Problems, however, would begin for the Civilization (put another way: the Civilization would begin its rather long road of decline and decay before outright collapse and ruin) when a given elite (again: my term, not Toynbee's own) that had, in fact, successfully responded to a challenge (and, again, had managed to get the People to voluntarily emulate said response) would come to think that it, in and of itself, was the only elite capable of handling any future challenge(s)- even where this elite was, in effect, the "wrong" one to come up with the best response to a new challenge: the People, sensing this, would begin to be less inclined to emulate the response created by the "wrong" elite and the elite in question would then have to utilize coercion (in forms ranging from "incentives"- that which, nowadays, is often decried as "social engineering"- to outright force-politics [potentially leading to political Absolutism and/or dictatorship]) in order to get the rank and file of the society to engage in the response so being pushed by what is now the "wrong" elite. When this situation appeared within a given Civilization, it had entered what Toynbee called a "Time of Troubles" and what was once a "creative minority" was now, instead, a "dominant minority" stubbornly refusing to give up power (which, again, might not necessarily be political in nature).
One need not be concerned all that much here with Toynbee's thesis as regards the subsequent direction of a Civilization that has so entered its 'Time of Troubles': suffice it to say (if only to be complete) that- in Toynbee's view- the coercion of the masses by a "wrong" elite- his "dominant minority"- trying to maintain itself as such would eventually only lead to the creation- by (or, at least, on behalf) of said elite- of what he himself termed a 'Universal State' (that is: an 'Empire'- as in, for example, the Roman Empire) which might actually maintain itself for decades, if not even centuries, thereafter (as once did the aforementioned Roman Empire itself) despite having exhausted its fullest flower of creativity at the highest levels of society (all while the rest of that society is pretty much left to fend for themselves), before collapsing more or less under its own weight (a Civilization so collapsing being, in and of itself, a new "social challenge" to, perhaps, later be successfully responded to by a new nascent Civilization [as did the West itself in response to the so-called 'Dark Ages' existing in the wake of the collapse of the Western Roman Empire]).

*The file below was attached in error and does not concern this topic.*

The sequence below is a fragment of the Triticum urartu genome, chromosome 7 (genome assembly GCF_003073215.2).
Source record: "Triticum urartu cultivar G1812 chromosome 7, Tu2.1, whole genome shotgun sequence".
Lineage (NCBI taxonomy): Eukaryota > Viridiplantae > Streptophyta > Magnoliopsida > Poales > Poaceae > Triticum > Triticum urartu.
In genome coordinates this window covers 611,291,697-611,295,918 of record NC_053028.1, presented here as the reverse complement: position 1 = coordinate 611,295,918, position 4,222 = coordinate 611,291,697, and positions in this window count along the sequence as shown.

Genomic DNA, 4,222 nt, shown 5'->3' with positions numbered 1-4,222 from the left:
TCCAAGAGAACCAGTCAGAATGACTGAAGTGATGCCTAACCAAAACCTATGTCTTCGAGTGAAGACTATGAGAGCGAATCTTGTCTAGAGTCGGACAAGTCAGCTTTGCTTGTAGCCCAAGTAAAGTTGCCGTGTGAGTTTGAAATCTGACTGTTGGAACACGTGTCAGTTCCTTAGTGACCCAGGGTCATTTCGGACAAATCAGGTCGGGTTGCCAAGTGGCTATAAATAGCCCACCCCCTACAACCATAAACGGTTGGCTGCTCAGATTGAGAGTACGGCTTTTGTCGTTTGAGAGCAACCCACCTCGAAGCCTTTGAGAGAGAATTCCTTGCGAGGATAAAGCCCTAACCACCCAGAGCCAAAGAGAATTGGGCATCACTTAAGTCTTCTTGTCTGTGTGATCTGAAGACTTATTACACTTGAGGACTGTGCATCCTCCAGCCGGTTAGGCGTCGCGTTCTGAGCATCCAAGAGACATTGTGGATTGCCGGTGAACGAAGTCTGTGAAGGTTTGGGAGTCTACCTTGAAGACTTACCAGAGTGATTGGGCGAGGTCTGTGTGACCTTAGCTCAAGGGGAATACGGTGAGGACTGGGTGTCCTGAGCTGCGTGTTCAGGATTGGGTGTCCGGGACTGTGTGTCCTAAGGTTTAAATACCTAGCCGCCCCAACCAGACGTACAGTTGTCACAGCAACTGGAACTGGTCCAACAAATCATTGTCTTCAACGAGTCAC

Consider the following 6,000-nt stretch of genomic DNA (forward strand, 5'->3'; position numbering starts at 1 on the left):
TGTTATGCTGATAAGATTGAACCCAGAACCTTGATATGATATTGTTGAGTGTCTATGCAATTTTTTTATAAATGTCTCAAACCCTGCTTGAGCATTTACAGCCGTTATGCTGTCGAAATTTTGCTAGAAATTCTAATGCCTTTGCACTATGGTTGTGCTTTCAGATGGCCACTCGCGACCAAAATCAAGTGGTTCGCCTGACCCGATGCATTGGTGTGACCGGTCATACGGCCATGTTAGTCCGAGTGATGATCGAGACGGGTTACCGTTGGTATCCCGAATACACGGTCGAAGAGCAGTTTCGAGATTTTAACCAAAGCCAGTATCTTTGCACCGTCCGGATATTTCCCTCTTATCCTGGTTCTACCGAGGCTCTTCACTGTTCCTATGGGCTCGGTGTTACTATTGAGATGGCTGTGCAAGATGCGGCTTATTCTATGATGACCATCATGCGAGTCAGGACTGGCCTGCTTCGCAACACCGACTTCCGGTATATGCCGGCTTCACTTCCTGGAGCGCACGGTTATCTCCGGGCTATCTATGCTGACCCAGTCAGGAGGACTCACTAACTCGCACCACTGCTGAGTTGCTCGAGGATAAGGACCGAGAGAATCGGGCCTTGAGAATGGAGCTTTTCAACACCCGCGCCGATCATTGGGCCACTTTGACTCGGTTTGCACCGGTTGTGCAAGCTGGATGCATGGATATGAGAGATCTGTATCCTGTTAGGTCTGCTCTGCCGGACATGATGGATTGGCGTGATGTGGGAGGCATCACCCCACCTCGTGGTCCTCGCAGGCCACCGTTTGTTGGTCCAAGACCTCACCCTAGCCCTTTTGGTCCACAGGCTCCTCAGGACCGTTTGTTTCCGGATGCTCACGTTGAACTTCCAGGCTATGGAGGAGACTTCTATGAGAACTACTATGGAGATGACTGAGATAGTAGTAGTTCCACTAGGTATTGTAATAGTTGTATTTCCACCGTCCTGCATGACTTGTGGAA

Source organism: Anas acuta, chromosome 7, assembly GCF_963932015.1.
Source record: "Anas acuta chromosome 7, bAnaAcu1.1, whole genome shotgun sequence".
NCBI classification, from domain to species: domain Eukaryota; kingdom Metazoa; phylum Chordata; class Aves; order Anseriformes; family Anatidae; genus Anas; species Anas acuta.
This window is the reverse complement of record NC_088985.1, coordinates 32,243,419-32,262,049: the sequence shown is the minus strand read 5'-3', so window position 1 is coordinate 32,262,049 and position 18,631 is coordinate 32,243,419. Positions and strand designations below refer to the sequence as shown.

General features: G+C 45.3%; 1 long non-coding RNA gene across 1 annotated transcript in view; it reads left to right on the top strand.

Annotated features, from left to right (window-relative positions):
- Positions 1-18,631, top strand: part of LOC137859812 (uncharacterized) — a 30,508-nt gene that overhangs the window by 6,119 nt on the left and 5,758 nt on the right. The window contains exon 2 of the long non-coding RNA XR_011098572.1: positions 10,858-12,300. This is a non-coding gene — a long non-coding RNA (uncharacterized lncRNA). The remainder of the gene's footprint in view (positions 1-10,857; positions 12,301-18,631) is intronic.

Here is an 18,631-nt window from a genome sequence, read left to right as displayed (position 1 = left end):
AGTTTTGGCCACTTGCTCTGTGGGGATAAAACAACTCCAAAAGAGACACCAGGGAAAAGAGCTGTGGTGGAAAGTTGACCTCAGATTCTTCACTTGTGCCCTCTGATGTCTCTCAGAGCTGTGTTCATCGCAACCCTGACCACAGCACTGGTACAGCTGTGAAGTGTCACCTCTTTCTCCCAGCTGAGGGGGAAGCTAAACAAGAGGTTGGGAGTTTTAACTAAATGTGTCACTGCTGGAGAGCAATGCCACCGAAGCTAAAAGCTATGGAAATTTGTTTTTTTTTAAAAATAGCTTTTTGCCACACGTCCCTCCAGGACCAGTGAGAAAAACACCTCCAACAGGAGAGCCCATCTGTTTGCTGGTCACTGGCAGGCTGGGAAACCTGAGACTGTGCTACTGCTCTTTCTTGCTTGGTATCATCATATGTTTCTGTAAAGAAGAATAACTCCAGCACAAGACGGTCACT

'OK, Rich'- the reader of this piece might well be forgiven for now thinking- 'what does whatever this Toynbee dude thought have to do with Dissent?'